First, let me explain that there are several, interrelated terms each with different meanings. There are many ways to transfer knowledge and information from one language to another. When we speak of translation, this refers to the basic transfer of text from language X to language Y. A technical manual is a good example of this. “You press the red button”is translated as “U drukt op de rode knop”.
Of course, there is a nuance here because language is sensitive. The readers are not all the same and this difference can also affect the precise message that needs to be relayed.
Localization: this refers to the conversion of one language into another while taking culture, background, and the location of the reader/user into account. A website and e-Learning need to be localized. In other words, it is not just about the message but also about the way in which the recipient perceives it.
A step further: transcreation: this is where a simple translation of the text is no longer sufficient. The only concern is the underlying message of the text; what is the best way to convey the message I am trying to get across?
What can we do for your department, company or institute?
We translate and localize in approximately 40 language combinations. This is always carried out by a translator and a proofreader (someone who checks the translated text for consistency and errors) who are assigned to work on your text. Just to give you an impression: a translator translates an average of between 2500 and 3000 words per day, and a proofreader reviews about 1500 words per hour. Our project managers coordinate your project carefully and ensure that it is delivered to you on time. Our project managers also conduct a final quality review of your project before delivery, just to make sure the i’s are dotted and the t’s are crossed. Literally…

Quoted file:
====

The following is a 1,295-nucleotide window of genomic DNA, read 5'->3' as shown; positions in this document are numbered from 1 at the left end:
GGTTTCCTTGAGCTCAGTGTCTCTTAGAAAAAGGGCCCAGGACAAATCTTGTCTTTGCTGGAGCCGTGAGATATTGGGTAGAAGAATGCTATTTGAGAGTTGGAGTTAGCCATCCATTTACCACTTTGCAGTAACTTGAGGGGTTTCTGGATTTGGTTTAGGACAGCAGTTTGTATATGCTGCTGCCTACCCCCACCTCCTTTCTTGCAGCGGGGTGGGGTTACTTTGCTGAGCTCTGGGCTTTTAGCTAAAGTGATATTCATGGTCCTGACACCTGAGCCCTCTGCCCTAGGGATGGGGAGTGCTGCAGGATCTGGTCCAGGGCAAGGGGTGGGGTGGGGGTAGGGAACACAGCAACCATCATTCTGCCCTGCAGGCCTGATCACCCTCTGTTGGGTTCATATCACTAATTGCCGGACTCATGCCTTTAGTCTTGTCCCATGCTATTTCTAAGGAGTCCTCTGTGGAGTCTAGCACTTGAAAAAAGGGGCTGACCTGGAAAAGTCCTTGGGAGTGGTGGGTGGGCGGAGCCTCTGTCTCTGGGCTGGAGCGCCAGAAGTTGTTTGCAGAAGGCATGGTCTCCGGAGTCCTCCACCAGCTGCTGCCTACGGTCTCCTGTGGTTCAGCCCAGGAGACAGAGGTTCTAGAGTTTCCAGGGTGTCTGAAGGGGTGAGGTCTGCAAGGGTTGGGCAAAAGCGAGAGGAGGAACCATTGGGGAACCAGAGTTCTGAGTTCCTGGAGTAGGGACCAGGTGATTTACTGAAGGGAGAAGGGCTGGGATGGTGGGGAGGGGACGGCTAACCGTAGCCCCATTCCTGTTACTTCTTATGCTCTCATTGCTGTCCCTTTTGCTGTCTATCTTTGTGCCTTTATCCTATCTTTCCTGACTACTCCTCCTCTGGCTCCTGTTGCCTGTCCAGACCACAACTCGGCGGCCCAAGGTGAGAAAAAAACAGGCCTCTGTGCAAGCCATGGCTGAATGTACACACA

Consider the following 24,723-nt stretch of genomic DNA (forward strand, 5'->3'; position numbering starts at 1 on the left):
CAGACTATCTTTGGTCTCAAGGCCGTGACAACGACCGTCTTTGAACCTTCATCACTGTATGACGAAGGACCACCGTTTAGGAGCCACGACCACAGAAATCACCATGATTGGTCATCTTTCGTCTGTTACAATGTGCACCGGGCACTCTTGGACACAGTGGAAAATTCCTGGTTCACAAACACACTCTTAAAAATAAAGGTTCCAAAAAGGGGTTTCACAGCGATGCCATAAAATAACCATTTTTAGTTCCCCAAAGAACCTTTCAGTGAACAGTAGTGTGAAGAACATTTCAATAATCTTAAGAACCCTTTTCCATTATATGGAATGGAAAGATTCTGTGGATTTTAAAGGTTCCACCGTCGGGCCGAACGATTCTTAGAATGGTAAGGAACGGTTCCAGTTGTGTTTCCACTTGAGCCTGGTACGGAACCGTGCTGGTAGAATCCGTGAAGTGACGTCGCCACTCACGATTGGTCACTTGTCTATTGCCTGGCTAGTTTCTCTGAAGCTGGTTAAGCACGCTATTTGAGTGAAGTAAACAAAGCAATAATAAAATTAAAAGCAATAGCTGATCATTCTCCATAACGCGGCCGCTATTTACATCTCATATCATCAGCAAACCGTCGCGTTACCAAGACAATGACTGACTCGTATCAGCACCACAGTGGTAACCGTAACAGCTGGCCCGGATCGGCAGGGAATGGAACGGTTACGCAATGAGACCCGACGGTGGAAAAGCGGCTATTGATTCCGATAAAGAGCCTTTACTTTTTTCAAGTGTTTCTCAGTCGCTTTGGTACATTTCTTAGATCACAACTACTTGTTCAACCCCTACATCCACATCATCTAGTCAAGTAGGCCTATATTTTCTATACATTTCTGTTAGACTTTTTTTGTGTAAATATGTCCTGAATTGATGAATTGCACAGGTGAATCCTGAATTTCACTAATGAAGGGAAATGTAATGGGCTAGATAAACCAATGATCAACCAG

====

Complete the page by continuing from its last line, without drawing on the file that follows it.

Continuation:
The project manager is your contact person. You can discuss the appropriate “tone of voice” with them and you can also discuss a list of preferential terms (which we call a term base).
In our software we build a translation memory, which allows you to maintain consistency, also with the next assignment. This is also less expensive, because once it has been translated, it doesn’t have to be translated again and only needs to be checked to make sure it is used correctly in any sentence.
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This is an entirely different ball-game. This is also about getting a message across but merely translating it won’t do the trick.
Let’s use a fruit juice producer as an example. The producer supplies to the North German market. The advertising campaign is well thought through and they have a great slogan: “Our delicious fruit juice always brings the sun into your house!” After some time, they expand their market to cover different European countries and eventually expand to West Africa.
The slogan can of course be translated, but it also needs to be localized. However, while moving into the average West-African market, we must become aware that our current slogan will need to be re-evaluated if we are to convince any locals.
…or rather refreshing?
This is where transcreation is necessary: we step into the shoes of our clients and search for what we really need to convey; a feeling, a great feeling. Something the consumer can relate to. The slogan should be transcreated as: “Our delicious fruit juice is like a refreshing shower!”. In this way, the effectiveness of the message is guaranteed!